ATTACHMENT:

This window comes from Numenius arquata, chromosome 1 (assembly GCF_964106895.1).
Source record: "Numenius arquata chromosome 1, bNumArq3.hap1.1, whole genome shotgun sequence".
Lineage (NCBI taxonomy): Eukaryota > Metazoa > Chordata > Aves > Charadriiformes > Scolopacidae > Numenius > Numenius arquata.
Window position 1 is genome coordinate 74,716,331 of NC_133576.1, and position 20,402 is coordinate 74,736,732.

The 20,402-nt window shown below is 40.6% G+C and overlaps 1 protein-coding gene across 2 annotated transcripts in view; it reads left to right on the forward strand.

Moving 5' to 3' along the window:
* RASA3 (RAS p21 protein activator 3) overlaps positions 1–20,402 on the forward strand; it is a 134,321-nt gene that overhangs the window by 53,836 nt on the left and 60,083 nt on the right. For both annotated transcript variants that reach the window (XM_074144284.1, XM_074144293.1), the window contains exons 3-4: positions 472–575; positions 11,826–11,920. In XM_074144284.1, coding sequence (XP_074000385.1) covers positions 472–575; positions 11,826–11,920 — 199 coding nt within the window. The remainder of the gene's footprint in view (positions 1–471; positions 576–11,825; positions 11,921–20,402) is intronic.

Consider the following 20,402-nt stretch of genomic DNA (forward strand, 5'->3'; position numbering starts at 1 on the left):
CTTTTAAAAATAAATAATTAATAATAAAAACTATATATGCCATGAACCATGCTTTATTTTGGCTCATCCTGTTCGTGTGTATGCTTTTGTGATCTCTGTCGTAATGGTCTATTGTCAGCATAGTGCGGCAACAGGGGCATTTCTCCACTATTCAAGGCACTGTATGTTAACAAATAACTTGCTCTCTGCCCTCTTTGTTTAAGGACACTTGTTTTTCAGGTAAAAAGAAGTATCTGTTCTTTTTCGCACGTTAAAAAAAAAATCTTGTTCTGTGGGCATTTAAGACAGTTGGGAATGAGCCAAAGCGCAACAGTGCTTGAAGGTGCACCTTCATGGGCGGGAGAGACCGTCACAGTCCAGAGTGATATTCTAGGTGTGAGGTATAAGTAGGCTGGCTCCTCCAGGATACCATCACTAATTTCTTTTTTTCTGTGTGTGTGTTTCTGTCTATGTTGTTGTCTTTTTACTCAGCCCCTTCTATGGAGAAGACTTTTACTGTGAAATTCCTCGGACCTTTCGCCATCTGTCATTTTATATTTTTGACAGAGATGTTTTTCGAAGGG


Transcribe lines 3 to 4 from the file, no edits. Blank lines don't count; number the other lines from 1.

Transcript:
Lineage (NCBI taxonomy): Eukaryota > Metazoa > Chordata > Aves > Charadriiformes > Scolopacidae > Numenius > Numenius arquata.
Window position 1 is genome coordinate 74,716,331 of NC_133576.1, and position 20,402 is coordinate 74,736,732.